Thursday, March 7, 2013
"Big Brother" - Is he Superman, or is he Lex Luthor?
By Mike Ullery
Do you ever have the feeling that you are being watched?
The proliferation of surveillance cameras has made it likely that you could be under the watchful eye of … someone, at almost any time.
Cameras have been found inside retails stores, banks, and convenience stores for years. In recent years, that has spread to shopping malls and even outdoor locations. All in the name of keeping us safe.
The most recent buzz is the federal government’s use of military drones to spy on American civilians.
I am probably going to surprise many of you with my statement that, for the most part, I see nothing wrong with this.
The caveat to my statement is that this is sort of like Superman. It is great to have those super powers — as long as they are used for the good of mankind and you can keep Lex Luthor’s fiendish hands off.
No one wants to feel like they are being spied on. No one wants to be watched by “Big Brother.” And, we shouldn’t be.
By and large, there is no reason for someone to continually monitor each and every camera. Plus, continuous monitoring would be nearly impossible.
If used wisely — and discreetly — surveillance cameras have the potential to curb crime and get the bad guys off the streets.
How many of you have had the bad luck to have someone hit your car and then take off in an attempt to escape owning up to their mistake? How many times is there a burglary or robbery in which the crooks take off in a vehicle but police aren’t close enough to pinpoint a location or directions of travel?
These are but two scenarios of ways in which cameras could be useful.
If you stop and think about existing laws, this just fits in. If you are engaged in any activity in a public place, by and large, you are fair game for anyone who wishes to photograph you.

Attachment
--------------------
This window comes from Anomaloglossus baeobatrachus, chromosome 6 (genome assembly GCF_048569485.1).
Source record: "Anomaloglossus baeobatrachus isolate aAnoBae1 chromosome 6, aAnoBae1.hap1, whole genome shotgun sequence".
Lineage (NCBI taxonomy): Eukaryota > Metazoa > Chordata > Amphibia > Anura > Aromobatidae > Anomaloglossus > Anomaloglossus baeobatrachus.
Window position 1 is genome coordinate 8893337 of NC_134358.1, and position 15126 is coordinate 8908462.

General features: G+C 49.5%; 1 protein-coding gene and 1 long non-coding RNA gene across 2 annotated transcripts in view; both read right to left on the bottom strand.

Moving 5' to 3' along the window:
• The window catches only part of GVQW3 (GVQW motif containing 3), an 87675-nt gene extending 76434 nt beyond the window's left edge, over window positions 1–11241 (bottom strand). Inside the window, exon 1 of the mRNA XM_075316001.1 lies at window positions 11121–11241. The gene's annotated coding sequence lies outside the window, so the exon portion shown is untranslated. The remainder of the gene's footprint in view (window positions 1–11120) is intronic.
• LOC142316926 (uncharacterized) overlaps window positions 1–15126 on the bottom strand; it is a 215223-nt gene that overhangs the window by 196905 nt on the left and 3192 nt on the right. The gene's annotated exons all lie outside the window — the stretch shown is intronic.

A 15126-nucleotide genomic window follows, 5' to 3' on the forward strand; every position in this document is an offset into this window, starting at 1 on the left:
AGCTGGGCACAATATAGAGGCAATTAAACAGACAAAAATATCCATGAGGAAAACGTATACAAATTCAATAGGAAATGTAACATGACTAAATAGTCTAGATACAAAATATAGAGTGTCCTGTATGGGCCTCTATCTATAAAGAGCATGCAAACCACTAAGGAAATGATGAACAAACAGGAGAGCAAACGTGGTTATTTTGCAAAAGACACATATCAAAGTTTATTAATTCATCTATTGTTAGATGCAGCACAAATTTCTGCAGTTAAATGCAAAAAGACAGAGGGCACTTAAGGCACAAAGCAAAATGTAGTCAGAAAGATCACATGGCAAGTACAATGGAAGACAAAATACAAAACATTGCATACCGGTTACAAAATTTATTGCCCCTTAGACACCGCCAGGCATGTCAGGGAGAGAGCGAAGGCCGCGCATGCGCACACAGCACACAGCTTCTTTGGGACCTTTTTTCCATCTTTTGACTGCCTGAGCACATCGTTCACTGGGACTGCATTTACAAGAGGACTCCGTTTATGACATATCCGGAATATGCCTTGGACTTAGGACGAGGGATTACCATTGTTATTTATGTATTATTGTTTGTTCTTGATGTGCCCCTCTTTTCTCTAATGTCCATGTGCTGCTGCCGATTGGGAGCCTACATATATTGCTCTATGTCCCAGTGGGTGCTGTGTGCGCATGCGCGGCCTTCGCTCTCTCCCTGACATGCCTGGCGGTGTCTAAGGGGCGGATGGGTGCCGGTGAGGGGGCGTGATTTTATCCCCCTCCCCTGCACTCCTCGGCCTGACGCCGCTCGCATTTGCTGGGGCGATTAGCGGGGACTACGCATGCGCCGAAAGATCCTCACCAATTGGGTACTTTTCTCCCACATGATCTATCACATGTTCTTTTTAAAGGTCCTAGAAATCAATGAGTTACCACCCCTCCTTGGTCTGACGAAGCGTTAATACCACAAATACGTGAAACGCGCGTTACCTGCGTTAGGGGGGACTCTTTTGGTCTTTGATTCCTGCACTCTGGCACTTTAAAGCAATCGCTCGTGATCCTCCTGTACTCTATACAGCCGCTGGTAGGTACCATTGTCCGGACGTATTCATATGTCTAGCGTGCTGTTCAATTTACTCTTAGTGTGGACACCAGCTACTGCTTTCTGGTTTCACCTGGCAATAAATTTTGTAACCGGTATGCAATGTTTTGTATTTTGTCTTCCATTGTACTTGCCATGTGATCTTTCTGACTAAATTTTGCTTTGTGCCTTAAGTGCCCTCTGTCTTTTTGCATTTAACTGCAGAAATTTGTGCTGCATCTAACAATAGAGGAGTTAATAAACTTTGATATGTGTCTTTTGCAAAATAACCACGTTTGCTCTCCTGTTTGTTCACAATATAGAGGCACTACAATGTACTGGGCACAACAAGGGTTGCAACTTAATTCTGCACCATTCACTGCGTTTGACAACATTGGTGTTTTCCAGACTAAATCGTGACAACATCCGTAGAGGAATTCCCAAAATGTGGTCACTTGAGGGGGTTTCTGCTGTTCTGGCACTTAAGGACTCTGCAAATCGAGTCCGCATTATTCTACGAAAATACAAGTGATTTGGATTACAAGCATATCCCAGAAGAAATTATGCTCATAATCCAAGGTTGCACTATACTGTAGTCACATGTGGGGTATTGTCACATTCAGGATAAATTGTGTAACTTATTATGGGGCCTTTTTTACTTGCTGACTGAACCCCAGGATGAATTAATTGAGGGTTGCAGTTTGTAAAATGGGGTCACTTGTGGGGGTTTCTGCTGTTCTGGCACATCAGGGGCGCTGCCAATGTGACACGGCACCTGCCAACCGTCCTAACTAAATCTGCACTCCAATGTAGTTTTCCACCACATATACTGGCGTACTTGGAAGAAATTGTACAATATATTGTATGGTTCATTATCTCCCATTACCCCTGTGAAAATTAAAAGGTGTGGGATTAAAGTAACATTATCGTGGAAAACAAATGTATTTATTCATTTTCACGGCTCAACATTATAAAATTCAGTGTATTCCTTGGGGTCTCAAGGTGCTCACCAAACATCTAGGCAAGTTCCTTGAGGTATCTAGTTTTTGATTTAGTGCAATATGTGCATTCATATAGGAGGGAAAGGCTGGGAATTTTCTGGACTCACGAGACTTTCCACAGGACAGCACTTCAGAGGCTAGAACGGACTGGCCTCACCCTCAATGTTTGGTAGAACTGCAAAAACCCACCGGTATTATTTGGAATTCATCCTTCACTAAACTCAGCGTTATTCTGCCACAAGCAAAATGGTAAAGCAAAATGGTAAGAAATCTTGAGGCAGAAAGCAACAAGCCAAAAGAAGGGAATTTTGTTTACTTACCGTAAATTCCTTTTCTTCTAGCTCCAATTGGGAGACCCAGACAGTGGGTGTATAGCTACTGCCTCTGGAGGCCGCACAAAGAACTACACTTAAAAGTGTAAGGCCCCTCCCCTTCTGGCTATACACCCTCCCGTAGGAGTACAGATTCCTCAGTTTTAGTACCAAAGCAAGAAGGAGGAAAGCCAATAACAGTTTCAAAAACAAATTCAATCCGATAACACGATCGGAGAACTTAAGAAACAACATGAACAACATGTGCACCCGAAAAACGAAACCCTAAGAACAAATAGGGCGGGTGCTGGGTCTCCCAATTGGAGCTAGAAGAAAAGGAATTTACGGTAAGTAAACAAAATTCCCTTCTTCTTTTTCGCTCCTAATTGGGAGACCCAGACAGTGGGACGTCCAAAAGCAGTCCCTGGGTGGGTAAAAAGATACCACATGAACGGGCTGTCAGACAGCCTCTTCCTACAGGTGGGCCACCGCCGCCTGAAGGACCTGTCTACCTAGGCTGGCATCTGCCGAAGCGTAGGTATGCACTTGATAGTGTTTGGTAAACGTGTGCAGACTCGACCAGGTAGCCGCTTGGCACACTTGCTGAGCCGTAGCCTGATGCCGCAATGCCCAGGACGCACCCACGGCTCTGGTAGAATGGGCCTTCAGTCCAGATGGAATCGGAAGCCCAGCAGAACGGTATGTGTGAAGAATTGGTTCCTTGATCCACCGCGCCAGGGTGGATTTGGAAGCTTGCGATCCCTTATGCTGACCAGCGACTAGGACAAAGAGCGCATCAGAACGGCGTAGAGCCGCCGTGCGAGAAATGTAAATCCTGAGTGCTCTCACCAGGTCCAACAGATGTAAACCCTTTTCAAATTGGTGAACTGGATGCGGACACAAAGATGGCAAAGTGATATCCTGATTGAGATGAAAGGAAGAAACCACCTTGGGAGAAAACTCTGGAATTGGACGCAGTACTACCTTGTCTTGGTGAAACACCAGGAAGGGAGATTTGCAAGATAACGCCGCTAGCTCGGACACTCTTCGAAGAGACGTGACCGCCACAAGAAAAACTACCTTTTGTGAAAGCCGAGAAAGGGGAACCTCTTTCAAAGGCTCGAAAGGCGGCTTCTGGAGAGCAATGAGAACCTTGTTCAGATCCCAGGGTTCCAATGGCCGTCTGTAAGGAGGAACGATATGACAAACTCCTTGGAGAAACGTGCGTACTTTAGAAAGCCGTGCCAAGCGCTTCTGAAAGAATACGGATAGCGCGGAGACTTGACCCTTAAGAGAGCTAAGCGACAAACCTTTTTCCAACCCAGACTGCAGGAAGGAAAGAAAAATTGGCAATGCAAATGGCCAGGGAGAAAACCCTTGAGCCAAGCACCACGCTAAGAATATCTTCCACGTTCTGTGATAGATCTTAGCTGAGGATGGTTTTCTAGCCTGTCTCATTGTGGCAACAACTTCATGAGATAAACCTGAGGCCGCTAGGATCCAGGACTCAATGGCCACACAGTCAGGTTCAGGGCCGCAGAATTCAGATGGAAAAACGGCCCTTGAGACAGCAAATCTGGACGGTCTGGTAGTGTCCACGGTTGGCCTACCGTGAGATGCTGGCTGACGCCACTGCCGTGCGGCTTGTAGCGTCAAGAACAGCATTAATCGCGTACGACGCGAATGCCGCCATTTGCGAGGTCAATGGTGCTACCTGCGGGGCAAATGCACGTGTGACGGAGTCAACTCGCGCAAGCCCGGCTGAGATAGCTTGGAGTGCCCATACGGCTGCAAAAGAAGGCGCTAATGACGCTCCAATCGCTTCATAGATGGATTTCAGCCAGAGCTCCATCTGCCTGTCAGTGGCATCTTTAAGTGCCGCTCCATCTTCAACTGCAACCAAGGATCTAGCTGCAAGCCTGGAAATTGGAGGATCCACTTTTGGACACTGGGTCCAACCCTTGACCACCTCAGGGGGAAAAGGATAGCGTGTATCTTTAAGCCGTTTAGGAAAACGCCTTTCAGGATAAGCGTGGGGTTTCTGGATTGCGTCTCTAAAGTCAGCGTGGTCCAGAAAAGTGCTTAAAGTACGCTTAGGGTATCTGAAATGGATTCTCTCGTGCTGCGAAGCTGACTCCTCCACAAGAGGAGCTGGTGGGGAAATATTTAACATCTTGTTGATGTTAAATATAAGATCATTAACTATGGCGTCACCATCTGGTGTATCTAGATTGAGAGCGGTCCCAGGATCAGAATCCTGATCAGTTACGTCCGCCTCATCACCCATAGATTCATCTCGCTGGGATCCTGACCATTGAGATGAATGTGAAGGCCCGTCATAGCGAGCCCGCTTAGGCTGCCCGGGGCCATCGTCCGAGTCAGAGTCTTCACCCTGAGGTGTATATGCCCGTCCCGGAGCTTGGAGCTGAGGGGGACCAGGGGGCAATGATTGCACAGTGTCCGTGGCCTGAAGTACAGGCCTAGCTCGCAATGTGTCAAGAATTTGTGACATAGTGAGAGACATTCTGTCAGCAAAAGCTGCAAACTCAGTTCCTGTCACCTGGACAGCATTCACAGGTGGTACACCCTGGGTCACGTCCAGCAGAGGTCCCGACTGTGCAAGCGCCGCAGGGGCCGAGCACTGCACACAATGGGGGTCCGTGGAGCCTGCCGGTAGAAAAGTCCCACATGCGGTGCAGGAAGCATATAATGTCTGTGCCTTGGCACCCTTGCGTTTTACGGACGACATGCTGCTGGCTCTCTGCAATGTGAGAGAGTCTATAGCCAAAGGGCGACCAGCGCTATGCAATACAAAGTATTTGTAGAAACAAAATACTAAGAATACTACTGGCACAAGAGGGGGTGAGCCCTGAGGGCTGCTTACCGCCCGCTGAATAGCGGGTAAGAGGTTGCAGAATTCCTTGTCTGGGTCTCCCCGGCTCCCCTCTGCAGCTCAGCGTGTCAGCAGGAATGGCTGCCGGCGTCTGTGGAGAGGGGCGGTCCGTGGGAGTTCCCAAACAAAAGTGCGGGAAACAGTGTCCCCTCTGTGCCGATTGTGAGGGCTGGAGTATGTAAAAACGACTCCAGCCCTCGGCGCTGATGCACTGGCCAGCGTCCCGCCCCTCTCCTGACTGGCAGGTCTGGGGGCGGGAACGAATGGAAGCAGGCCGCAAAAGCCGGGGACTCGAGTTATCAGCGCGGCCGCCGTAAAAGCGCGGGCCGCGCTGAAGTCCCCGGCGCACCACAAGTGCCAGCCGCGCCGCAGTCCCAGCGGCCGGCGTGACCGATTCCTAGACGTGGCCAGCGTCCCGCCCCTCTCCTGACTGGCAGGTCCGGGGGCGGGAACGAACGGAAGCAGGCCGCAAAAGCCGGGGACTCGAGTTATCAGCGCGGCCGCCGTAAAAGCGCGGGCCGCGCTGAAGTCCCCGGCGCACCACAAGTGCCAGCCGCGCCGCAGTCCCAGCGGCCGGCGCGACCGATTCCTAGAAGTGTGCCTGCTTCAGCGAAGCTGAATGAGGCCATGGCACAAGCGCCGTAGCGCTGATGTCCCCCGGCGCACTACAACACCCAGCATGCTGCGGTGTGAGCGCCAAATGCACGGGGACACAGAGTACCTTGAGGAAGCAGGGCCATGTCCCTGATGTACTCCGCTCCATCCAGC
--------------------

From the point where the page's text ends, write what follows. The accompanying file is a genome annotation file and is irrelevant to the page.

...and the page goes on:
Another way to look at it, is that if you are not engaged in a criminal activity, what should it really matter if someone could potentially see you? Granted, I do not want some peering into my back yard while I sit in a lawn chair and relax. But, if someone breaks into my home, I sure wouldn’t mind an eye-in-the-sky to help track down the bad guy, get my stuff back and put him away.
There is an old saying, “You can’t have your cake and eat it, too.”
“Big Brother” cameras are a prime example. The list of possible good ranges from catching crooks to saving abducted children and so much more.
The bad, obviously, is that no one wants to feel as if they are being watched.
If a camera is accessed only when need to assist a citizen or catch a criminal, then they will be a welcome addition to any community.
It should be mentioned here, that “red-light” cameras should be totally outlawed. No, they are not entrapment. No one is being set up to run a red light. They are, however, in my opinion, illegal from a standpoint that Ohio law always stated that traffic offenses had to be witnessed by a uniformed officer in a marked police unit. Now, maybe some of these jurisdictions have altered their ordinances in order to pad the public coffers but, in my mind, traffic enforcement cameras are nothing more than a means to steal money from the motoring public.
On the other hand, how many times have two vehicles crashed in an intersection and both drivers claimed to have a green light? Those cameras could solve any dispute in the matter.
It is all in how the cameras are used.
Are we being protected by Superman, or monitored by Lex Luthor?